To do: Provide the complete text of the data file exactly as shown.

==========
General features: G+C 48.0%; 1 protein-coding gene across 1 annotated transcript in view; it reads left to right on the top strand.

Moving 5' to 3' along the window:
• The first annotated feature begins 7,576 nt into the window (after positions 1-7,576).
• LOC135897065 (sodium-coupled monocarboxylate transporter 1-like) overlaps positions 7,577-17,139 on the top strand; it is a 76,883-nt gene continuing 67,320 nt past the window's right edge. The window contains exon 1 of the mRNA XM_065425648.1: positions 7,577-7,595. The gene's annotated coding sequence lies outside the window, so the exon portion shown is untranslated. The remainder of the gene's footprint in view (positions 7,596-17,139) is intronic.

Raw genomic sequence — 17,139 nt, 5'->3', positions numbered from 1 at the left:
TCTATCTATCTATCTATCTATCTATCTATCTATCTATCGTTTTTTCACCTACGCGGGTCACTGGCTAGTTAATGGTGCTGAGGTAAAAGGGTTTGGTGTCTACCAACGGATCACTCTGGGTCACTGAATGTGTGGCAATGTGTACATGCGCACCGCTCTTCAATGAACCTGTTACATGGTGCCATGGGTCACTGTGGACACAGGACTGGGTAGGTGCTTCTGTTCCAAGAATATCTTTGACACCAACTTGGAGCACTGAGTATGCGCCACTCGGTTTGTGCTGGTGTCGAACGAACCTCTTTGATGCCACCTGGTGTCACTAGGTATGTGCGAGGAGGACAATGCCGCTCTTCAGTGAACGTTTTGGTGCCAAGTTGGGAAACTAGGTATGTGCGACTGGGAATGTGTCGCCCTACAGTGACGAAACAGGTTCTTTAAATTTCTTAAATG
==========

General features: G+C 48.0%; 1 protein-coding gene across 1 annotated transcript in view; it reads left to right on the top strand.

Moving 5' to 3' along the window:
• The first annotated feature begins 7,576 nt into the window (after positions 1-7,576).
• LOC135897065 (sodium-coupled monocarboxylate transporter 1-like) overlaps positions 7,577-17,139 on the top strand; it is a 76,883-nt gene continuing 67,320 nt past the window's right edge. The window contains exon 1 of the mRNA XM_065425648.1: positions 7,577-7,595. The gene's annotated coding sequence lies outside the window, so the exon portion shown is untranslated. The remainder of the gene's footprint in view (positions 7,596-17,139) is intronic.

Raw genomic sequence — 17,139 nt, 5'->3', positions numbered from 1 at the left:
TCTATCTATCTATCTATCTATCTATCTATCTATCTATCGTTTTTTCACCTACGCGGGTCACTGGCTAGTTAATGGTGCTGAGGTAAAAGGGTTTGGTGTCTACCAACGGATCACTCTGGGTCACTGAATGTGTGGCAATGTGTACATGCGCACCGCTCTTCAATGAACCTGTTACATGGTGCCATGGGTCACTGTGGACACAGGACTGGGTAGGTGCTTCTGTTCCAAGAATATCTTTGACACCAACTTGGAGCACTGAGTATGCGCCACTCGGTTTGTGCTGGTGTCGAACGAACCTCTTTGATGCCACCTGGTGTCACTAGGTATGTGCGAGGAGGACAATGCCGCTCTTCAGTGAACGTTTTGGTGCCAAGTTGGGAAACTAGGTATGTGCGACTGGGAATGTGTCGCCCTACAGTGACGAAACAGGTTCTTTAAATTTCTTAAATG